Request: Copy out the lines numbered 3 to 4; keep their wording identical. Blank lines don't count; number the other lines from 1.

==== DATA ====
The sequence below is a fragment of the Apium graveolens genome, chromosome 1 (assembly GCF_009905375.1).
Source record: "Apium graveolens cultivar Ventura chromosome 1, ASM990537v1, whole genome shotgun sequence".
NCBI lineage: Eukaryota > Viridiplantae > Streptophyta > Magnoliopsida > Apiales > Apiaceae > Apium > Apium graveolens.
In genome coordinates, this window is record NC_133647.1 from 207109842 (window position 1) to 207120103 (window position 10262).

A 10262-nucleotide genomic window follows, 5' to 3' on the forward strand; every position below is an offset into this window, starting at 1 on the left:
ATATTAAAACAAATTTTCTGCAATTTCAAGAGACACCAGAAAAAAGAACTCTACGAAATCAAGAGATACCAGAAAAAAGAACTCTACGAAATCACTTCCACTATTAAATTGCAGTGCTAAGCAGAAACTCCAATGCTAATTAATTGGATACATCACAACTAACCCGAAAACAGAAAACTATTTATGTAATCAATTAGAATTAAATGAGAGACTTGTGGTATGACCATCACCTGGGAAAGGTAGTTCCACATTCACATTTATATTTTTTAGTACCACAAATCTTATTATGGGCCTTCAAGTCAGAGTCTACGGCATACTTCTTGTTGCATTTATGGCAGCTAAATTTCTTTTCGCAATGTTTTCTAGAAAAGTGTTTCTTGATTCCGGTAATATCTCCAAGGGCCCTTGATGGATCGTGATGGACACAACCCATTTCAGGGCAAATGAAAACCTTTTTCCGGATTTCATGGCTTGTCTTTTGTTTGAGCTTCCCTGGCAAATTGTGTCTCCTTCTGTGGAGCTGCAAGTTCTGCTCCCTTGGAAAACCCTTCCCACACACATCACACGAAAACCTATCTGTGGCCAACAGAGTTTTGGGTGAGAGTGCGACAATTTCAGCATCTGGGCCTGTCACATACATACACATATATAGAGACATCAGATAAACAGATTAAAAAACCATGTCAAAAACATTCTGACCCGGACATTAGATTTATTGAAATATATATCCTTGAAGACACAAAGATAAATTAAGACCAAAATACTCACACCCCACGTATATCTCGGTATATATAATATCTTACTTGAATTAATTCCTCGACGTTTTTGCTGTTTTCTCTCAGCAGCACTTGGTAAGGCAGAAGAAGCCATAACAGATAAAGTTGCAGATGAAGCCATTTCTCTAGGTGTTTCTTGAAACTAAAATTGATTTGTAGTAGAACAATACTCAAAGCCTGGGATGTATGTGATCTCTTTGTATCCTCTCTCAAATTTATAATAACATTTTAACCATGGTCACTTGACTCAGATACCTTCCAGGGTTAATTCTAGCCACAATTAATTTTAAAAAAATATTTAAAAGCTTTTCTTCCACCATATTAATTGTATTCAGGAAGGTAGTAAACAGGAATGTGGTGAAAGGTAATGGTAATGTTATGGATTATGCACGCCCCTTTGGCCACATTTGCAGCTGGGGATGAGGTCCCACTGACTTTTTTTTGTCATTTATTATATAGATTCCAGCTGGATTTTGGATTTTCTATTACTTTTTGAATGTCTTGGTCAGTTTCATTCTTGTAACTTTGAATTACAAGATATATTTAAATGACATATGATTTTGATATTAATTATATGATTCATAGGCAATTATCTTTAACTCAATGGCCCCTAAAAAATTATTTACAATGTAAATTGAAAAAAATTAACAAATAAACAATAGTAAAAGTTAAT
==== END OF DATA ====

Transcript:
NCBI lineage: Eukaryota > Viridiplantae > Streptophyta > Magnoliopsida > Apiales > Apiaceae > Apium > Apium graveolens.
In genome coordinates, this window is record NC_133647.1 from 207109842 (window position 1) to 207120103 (window position 10262).